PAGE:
A project named AcceptCrypto launched on March 28 and saw a 12,000% increase before dropping to almost nothing.
The two creators, Matt Wallace and Miles G, were both cryptocurrency influencers who are now under scrutiny for an obvious rug pull scam.
Wallace was quick to deny all allegations through a statement made on Twitter. In the statement he passed the blame on to Solidity Finance, a company which had been tasked with creating the smart contracts for the project.
Wallace said: “The launch had not gone as planned” while many on Twitter were quick to point out that the liquidity for the project had been immediately pulled from exchanges.
Solidity Finance responded to the allegations with a statement that said: “This is disheartening for us to hear since the code works perfectly. We created working code for them, had other senior analysts audit it, and then handed that code over.”
Solidity Finance also added that it “[had] absolutely no control over the project, on-chain or otherwise”.
Wallace has removed a lot of his old Tweets which promoted AcceptCrypto and has flooded his Twitter with endless and pointless posts with hype about Dogecoin.
Wallace’s recent tweets make it seem like nothing ever happened and his posts are cheerful and include occasional happy selfies about his love for Dogecoin.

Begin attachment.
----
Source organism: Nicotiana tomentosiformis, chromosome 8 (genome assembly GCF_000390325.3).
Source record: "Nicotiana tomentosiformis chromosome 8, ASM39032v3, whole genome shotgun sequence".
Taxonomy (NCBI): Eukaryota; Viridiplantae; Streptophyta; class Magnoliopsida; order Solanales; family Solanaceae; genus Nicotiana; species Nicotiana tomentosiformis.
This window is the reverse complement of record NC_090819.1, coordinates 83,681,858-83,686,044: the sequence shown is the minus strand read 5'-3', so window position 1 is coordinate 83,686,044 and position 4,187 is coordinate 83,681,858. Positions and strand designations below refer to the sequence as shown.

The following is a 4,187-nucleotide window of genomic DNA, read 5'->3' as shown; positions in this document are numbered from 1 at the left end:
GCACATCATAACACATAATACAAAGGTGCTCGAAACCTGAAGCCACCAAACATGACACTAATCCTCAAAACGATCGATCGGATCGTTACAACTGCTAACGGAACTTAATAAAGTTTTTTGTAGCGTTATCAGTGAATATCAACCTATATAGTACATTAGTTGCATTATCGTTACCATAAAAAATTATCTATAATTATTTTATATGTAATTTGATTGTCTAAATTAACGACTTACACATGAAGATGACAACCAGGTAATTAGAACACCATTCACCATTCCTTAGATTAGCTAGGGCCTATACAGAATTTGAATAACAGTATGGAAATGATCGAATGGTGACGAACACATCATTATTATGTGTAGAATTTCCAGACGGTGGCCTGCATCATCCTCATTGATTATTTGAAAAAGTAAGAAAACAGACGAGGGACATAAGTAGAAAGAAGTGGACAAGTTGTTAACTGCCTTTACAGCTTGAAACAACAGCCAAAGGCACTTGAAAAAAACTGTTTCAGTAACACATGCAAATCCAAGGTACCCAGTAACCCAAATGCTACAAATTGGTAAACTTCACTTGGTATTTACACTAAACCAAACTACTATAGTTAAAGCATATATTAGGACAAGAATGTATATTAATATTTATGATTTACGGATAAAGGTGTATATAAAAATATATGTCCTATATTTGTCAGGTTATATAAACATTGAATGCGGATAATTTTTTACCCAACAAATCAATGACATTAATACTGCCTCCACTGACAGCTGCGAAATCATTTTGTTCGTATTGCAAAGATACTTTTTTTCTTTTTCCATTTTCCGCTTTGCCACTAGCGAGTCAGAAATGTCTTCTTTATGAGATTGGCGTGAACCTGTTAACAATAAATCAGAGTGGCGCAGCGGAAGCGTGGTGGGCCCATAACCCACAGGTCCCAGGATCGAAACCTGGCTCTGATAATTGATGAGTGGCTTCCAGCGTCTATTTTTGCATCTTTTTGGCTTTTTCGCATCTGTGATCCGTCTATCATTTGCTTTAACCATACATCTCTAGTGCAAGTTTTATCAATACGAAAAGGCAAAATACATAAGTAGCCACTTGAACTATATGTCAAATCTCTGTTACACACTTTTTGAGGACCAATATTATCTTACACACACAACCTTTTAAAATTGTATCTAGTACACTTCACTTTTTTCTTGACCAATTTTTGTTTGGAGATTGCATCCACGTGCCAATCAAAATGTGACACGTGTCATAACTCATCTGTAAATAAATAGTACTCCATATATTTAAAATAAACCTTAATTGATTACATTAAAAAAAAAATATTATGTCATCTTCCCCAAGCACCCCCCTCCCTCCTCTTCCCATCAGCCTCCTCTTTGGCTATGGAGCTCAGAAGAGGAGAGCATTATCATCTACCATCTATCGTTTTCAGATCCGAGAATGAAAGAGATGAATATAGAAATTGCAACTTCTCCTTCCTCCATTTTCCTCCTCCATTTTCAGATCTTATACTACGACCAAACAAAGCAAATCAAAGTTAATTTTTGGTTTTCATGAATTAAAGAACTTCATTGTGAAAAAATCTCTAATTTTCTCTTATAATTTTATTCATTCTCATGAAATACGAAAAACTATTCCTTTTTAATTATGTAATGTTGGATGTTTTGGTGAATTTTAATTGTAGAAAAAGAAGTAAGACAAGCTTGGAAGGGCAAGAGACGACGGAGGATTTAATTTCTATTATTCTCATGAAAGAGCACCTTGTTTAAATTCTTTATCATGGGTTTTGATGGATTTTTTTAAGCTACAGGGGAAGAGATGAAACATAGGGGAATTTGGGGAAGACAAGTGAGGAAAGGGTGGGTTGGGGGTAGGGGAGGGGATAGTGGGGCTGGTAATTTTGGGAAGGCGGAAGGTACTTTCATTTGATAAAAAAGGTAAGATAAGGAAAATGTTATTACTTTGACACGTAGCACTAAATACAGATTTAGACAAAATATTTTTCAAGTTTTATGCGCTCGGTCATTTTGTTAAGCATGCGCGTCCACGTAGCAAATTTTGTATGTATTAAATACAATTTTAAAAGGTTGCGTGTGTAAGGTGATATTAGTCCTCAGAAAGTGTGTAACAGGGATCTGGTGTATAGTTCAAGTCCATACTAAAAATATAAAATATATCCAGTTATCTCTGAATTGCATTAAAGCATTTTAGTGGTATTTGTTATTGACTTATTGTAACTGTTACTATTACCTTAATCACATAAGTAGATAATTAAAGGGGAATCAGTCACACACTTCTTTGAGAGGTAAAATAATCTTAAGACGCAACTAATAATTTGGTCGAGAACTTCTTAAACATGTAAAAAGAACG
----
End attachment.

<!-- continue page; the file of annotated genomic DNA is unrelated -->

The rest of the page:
The AcceptCrypto Twitter is posting that it will try and make amends with those who purchased but are still posting rumors that Solidity Finance was behind the poor launch.
AcceptCrypto retweeted a post by an influencer which stated that “ppl couldn’t sell, then bots dumped”. This comment makes little sense as bots do not have any additional authority to do transactions which users cannot do.
Wallace is a long-time cryptocurrency influencer who gained fame through the Dogecoin community. He ran a private community which required being a patreon supporter to participate.
The original name for his project was AcceptDoge but was forced to rename the project after Dogecoin co-creator Billy Markus threatened to sue for trademark violations.
In Wallace’s statement about the “poor launch” he seemed more interested in losing his Patreon supporters than finding a way to get their money back.
It will be interesting to see if this investment scheme which caused users 99.9% of their funds will be investigated by any government agencies.